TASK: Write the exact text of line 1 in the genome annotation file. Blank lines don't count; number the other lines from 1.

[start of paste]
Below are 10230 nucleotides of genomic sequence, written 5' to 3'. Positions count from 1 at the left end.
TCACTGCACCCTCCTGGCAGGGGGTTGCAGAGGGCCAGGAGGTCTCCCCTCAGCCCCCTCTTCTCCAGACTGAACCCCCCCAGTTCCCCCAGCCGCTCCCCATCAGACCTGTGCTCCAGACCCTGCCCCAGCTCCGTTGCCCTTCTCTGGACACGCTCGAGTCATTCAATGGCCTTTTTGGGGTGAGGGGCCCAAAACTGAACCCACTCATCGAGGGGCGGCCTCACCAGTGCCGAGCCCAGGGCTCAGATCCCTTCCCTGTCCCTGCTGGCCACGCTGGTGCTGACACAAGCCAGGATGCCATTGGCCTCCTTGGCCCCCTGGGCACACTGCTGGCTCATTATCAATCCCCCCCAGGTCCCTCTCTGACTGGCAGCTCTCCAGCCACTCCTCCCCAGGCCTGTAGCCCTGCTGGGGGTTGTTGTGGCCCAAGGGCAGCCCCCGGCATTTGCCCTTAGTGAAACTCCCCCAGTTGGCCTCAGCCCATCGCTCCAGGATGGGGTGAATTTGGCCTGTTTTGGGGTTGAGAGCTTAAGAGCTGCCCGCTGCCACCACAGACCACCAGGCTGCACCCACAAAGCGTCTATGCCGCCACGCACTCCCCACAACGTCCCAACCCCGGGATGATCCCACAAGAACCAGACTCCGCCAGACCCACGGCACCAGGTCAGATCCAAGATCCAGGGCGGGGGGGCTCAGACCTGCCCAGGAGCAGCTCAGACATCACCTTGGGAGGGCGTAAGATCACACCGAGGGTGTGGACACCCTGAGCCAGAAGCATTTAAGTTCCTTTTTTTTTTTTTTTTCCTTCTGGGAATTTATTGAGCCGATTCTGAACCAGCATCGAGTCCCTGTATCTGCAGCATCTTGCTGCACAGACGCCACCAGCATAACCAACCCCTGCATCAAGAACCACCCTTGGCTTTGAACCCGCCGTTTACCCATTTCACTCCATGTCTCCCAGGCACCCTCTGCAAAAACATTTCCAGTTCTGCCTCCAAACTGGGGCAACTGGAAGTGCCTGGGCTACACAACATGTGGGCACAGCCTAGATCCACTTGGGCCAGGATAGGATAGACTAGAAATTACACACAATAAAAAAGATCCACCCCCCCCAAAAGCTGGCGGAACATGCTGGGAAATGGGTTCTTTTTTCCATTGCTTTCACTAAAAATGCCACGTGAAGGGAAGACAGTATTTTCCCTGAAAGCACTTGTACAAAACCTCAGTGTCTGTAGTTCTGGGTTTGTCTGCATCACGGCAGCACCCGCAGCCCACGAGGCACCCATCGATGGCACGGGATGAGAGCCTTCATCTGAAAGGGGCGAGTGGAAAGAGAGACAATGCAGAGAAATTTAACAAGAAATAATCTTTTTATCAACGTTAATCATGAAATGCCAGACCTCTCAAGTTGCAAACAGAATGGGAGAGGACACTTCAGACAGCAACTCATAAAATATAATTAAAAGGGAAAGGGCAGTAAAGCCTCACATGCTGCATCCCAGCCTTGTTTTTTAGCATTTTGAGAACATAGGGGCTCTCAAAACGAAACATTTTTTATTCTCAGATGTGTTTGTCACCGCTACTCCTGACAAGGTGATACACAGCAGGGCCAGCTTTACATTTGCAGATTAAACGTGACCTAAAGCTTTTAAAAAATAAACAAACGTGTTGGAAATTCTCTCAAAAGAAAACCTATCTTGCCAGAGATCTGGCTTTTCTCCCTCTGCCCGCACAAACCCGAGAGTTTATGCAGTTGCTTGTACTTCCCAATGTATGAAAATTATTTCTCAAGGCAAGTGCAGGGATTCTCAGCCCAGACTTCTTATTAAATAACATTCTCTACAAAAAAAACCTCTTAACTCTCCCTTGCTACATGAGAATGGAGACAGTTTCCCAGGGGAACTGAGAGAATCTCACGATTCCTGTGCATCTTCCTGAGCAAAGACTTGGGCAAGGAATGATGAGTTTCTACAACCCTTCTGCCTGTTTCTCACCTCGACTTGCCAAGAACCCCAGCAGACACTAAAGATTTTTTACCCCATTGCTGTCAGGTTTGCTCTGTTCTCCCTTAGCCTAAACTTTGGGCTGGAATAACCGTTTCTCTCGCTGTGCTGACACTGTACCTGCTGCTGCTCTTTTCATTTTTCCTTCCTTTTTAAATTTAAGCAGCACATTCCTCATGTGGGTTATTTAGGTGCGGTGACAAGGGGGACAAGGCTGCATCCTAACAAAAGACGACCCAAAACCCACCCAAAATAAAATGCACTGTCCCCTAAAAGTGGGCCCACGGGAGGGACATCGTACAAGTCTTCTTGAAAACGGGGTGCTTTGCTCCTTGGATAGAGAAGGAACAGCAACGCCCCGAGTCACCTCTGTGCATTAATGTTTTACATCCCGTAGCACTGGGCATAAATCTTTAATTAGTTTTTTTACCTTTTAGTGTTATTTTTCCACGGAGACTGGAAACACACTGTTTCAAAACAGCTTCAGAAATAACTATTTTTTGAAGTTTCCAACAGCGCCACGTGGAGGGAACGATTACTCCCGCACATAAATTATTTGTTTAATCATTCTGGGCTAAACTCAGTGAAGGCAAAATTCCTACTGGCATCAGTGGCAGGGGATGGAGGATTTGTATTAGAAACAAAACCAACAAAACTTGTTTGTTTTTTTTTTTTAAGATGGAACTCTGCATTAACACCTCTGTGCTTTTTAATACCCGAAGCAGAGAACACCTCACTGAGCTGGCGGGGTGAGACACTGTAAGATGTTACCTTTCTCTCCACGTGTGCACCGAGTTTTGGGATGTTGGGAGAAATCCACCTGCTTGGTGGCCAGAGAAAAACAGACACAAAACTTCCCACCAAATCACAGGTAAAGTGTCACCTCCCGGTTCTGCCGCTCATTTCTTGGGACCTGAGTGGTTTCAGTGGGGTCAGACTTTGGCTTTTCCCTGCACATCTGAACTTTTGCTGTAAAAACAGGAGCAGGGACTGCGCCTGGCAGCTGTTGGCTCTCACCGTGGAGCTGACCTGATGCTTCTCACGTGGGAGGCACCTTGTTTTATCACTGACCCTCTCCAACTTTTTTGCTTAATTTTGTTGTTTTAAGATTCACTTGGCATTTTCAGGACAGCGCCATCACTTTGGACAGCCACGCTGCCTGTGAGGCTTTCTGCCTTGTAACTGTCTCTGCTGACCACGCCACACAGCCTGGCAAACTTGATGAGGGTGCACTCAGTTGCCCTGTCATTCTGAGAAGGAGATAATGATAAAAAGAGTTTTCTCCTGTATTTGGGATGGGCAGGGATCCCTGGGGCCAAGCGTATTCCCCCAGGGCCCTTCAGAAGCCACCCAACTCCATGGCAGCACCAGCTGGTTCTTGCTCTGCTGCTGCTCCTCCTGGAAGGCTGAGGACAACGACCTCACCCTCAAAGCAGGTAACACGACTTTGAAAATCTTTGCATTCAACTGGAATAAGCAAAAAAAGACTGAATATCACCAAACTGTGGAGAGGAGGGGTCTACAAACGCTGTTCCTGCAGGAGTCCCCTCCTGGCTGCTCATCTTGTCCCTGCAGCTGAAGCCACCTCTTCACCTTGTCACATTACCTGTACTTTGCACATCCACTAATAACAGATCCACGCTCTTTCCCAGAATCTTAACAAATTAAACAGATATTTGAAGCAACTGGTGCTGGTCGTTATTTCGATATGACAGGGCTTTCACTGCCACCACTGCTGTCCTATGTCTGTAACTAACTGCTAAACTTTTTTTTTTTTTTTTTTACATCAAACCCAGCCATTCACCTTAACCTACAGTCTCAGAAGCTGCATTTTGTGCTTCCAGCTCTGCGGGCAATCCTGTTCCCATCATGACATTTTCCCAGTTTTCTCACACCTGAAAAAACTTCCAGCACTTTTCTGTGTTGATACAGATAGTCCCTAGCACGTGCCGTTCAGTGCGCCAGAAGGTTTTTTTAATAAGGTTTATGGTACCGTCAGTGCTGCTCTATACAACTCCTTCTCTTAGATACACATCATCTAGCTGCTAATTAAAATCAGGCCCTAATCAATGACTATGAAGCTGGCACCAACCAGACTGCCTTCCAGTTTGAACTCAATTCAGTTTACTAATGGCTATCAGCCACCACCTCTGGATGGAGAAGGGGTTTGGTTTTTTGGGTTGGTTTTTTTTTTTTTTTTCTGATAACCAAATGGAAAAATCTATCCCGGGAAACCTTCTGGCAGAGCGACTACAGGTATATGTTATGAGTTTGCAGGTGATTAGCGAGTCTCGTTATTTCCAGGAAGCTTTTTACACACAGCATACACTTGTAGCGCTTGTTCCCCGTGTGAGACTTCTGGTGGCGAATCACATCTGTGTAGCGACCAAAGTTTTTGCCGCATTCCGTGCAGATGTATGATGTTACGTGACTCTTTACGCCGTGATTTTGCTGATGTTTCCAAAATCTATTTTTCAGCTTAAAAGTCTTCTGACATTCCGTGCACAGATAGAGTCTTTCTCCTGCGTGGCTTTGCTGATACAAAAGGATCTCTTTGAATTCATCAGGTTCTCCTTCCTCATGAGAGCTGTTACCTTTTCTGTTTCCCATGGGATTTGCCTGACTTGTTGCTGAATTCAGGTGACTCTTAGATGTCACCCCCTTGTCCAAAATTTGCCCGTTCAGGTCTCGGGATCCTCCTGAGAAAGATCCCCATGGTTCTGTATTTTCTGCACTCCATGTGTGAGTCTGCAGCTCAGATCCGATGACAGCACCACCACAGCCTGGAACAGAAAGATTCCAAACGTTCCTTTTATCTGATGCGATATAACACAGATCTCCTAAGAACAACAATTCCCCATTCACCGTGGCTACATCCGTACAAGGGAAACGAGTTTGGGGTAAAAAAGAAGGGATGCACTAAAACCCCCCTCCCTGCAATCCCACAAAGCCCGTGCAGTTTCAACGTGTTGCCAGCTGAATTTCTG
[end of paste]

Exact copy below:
Below are 10230 nucleotides of genomic sequence, written 5' to 3'. Positions count from 1 at the left end.